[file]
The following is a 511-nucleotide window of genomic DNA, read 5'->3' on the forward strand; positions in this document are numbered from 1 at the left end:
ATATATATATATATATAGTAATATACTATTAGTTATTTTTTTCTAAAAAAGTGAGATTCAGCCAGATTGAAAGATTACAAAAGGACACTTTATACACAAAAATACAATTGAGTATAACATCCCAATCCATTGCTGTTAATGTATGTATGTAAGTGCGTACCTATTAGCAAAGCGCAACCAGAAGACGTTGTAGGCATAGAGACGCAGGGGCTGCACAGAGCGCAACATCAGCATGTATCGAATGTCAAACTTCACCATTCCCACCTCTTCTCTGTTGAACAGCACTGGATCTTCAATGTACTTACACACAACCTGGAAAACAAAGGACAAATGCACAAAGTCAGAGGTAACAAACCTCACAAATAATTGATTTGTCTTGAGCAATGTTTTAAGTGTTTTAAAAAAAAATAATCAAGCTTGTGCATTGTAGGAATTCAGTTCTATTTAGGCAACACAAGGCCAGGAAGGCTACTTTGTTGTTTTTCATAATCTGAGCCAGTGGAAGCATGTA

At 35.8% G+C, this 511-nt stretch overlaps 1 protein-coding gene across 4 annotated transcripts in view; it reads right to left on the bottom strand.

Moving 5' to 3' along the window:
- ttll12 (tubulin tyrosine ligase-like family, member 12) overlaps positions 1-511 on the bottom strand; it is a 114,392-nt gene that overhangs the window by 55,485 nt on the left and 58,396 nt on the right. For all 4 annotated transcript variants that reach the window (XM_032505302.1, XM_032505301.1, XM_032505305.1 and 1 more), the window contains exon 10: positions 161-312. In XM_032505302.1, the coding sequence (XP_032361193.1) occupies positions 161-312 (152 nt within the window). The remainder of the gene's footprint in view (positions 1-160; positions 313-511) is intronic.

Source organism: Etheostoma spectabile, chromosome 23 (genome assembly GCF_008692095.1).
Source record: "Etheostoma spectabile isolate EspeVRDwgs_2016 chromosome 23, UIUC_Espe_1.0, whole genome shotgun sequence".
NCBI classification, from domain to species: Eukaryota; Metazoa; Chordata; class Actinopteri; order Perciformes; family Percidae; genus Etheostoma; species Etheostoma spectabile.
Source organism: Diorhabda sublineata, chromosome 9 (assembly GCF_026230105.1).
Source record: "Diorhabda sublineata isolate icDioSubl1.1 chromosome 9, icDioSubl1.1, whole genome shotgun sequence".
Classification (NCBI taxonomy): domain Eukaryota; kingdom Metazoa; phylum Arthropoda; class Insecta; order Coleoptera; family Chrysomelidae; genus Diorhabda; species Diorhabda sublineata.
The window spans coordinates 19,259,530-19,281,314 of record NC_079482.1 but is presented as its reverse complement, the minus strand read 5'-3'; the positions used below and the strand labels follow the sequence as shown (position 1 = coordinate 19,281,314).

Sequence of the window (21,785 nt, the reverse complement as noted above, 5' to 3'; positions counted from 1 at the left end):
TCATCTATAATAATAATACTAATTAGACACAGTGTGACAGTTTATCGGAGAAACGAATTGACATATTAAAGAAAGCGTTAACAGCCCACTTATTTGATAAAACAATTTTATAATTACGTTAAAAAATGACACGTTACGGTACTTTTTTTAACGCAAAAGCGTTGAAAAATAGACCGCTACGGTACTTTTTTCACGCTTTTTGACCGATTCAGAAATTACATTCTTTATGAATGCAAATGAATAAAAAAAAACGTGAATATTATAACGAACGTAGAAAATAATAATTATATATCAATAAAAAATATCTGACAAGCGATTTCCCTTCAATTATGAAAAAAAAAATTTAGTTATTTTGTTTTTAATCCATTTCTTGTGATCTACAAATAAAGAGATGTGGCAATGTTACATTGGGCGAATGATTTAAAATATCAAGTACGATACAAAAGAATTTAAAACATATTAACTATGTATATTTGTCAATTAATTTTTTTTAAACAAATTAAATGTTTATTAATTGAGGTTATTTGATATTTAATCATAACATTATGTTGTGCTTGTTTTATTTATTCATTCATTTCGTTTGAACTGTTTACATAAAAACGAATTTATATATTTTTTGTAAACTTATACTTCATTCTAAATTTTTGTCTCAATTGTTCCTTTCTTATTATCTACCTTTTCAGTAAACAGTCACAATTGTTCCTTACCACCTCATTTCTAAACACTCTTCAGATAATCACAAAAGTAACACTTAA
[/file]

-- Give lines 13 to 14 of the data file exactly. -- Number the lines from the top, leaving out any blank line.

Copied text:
Sequence of the window (21,785 nt, the reverse complement as noted above, 5' to 3'; positions counted from 1 at the left end):
TCATCTATAATAATAATACTAATTAGACACAGTGTGACAGTTTATCGGAGAAACGAATTGACATATTAAAGAAAGCGTTAACAGCCCACTTATTTGATAAAACAATTTTATAATTACGTTAAAAAATGACACGTTACGGTACTTTTTTTAACGCAAAAGCGTTGAAAAATAGACCGCTACGGTACTTTTTTCACGCTTTTTGACCGATTCAGAAATTACATTCTTTATGAATGCAAATGAATAAAAAAAAACGTGAATATTATAACGAACGTAGAAAATAATAATTATATATCAATAAAAAATATCTGACAAGCGATTTCCCTTCAATTATGAAAAAAAAAATTTAGTTATTTTGTTTTTAATCCATTTCTTGTGATCTACAAATAAAGAGATGTGGCAATGTTACATTGGGCGAATGATTTAAAATATCAAGTACGATACAAAAGAATTTAAAACATATTAACTATGTATATTTGTCAATTAATTTTTTTTAAACAAATTAAATGTTTATTAATTGAGGTTATTTGATATTTAATCATAACATTATGTTGTGCTTGTTTTATTTATTCATTCATTTCGTTTGAACTGTTTACATAAAAACGAATTTATATATTTTTTGTAAACTTATACTTCATTCTAAATTTTTGTCTCAATTGTTCCTTTCTTATTATCTACCTTTTCAGTAAACAGTCACAATTGTTCCTTACCACCTCATTTCTAAACACTCTTCAGATAATCACAAAAGTAACACTTAA